# ECON 561 SDSU Ricardian Model and Open Economy Equilibrium Exam

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ECON 561 Exam 1
Instructions: There are 3 questions for a total of 100 points. You have one day to complete the exam. This is an
open book exam – you may use notes, slides, or reference any materials. You may NOT collaborate with anyone
else. I will be watching for suspicious activity. Please answer each question on a new page of paper, and put it in
order before you turn it in. Show your work: even if you dont get the answer correct, I want to be able to give
you partial credit! Write your name and the number of the question at the top of each piece of paper. Good luck!
1. (10 points) If a Gravity Equation is given as:
ln Xijt = ? + ? 1 ln GDPit + ? 2 ln GDPjt + ? ln distij + eijt ,
where, i =exporter, j =importer, t =year.
 Do you expect the coefficient on ? 1 to be postive or negative, why?
 Do you expect the coefficient on ? to be postive or negative, why?
 If you want to examine the effect of tariffs on exports, which variable should you include in the above
equation? What the sign of the estimated coefficient on that variable would be?
 Why is there no t in the varialbe ln distij ? Does the variable you just included have t?
2. Consumer Theory and Constrained Optimization (20 points)
Solve the following Cobb-Douglas Utility Maximization Problem. Show all your steps!
?
max UZ1 ,Z2 = Z11 Z2?2 , s.t.p1 Z1 + p2 Z2 = 100, 0 < ?1 hard (b) Type 2: Both countries completely specialize in one products. i. Prices > hard
ii. Market Clearning > easy
Suppose workers have the same preferences as before, this is true for both economies (for simplicity):
US
US
US ?
US 1? ?
U (CFB
, CSB
) = (CFB
) (CSB
) , ? = 0.5
LUS = 10, L MEX = 5;
US
MEX
MEX
?US
= 2, ?SB
=1
FB = 1, ?SB = 1, ? FB
I. What is the equilibrium world price
II. What is the equilibrium consumption of workers in the U.S. and Mexico?
First, Lets solve for the Type 1 case:
 Step 1: if US is producing both products > then the new world price ratio is the same as US autarkic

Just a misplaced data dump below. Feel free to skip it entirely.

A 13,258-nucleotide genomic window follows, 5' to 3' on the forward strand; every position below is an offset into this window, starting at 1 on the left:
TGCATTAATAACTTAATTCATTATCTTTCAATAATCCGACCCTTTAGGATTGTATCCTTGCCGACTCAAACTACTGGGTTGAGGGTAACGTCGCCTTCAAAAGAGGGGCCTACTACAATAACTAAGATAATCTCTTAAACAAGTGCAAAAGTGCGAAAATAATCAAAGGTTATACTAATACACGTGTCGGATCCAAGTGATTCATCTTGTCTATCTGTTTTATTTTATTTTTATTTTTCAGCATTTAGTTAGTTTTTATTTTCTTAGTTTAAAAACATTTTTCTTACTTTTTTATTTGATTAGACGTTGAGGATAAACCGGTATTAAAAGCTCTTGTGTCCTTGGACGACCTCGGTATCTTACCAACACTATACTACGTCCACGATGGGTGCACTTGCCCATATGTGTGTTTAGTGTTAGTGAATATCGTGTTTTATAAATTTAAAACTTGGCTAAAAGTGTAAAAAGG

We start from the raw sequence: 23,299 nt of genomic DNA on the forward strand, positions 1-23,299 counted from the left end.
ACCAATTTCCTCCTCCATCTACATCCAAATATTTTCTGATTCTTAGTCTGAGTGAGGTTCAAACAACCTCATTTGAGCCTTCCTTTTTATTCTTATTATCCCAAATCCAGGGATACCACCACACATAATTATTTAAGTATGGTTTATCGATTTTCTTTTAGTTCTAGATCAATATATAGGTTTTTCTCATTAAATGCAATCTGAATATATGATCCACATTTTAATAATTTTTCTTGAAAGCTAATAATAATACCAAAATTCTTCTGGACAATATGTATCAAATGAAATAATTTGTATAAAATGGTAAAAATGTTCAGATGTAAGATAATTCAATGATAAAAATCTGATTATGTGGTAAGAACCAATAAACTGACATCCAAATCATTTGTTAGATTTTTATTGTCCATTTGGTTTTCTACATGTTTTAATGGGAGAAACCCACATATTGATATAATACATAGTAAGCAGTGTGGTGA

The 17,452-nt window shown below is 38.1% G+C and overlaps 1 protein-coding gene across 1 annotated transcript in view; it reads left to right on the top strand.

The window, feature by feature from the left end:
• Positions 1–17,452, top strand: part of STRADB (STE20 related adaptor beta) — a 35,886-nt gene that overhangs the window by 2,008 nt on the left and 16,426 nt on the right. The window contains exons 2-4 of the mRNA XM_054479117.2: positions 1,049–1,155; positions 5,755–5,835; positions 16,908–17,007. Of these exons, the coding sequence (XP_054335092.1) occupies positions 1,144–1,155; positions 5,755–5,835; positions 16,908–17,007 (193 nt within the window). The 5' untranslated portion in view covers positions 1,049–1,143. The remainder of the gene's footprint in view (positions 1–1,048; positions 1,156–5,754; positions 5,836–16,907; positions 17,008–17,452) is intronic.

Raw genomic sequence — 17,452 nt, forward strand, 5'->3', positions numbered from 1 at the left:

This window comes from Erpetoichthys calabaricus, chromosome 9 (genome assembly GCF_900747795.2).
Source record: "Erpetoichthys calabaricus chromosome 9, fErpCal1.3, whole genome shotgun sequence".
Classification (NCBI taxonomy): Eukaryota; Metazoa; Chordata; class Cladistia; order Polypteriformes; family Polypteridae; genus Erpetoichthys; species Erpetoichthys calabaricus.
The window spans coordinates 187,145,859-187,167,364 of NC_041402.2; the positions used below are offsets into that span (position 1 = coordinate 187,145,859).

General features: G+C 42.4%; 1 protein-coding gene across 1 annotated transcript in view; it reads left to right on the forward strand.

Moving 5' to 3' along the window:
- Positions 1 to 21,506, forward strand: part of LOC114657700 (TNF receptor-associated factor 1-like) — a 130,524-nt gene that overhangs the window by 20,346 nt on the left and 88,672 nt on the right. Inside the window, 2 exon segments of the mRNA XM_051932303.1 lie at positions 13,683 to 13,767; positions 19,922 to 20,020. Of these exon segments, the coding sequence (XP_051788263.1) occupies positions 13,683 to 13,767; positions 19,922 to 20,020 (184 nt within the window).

price ratio > pin down price sytem
 Step 2: pin down wages in both economies > using either numeraire method or directly solve for the
budge constraint > main goal > get rid of w wage.
 Step 3: solve for Equilibrium consumptions for both economies agents
 Step 4: get the national consumption level
 Step 5: use market clearing condition to solve for optimal production. DONE!
 Type II is hard to solve for. Reverse engineering. [This will be in the homework.]
1
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I am now going to define things formally using
mathematics.
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Why use math at all?
I
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Allows us to derive general insights (does not depend on
particular examples).
Sometimes, models get too complicated to give full
insight in a picture.
What do you need to know?
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(This is a general plan for the course: first provide the
intuition, then formalize it).
Definitely understand the intuition.
Work through the math on the problem sets (they are
meant to be hard).
Math is fair game for exams.
Ask questions and slow me down if I go too fast!
The production possibility frontier generalized
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FB
Let QUS
denote the number of footballs produced and
SB
QUS
denote the number of soccer balls produced by the
U.S.
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FB
SB
Let ?US
and ?US
denote how much labor is required to
produce a single football or soccer ball by a U.S. worker,
respectively. We call this the unit labor cost;
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Note that the unit labor cost is the inverse of worker
productivity.
Let LUS be the number of workers in the U.S.
The production possibility frontier generalized
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Then the set of production possibilities is:
FB
SB
FB FB
SB SB
{QUS
, QUS
| ?US
QUS + ?US
QUS ? LUS }
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And the production possibility frontier is:
SB
FB
SB
FB FB
QUS
QUS
? max Q s.t. ?US
Q + ?US
QUS ? LUS
Q>0
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[Class question]: what is the solution to above equation?
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SB
FB
QUS
QUS
=
LUS
SB
?US
FB
?US
Q FB
SB US
?US
More general PPF
More general PPF
More general PPF
Opportunity cost
?FB
US
.
?SB
US
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The slope of the production possibility frontier is
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[Class question]: What is the economic interpretation of
this slope?
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To see this:
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SB soccer balls or 1/?FB
A worker can make 1/?US
US
footballs.
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SB workers to make a soccer ball
Equivalently, it takes ?US
FB
and ?US workers to make a football.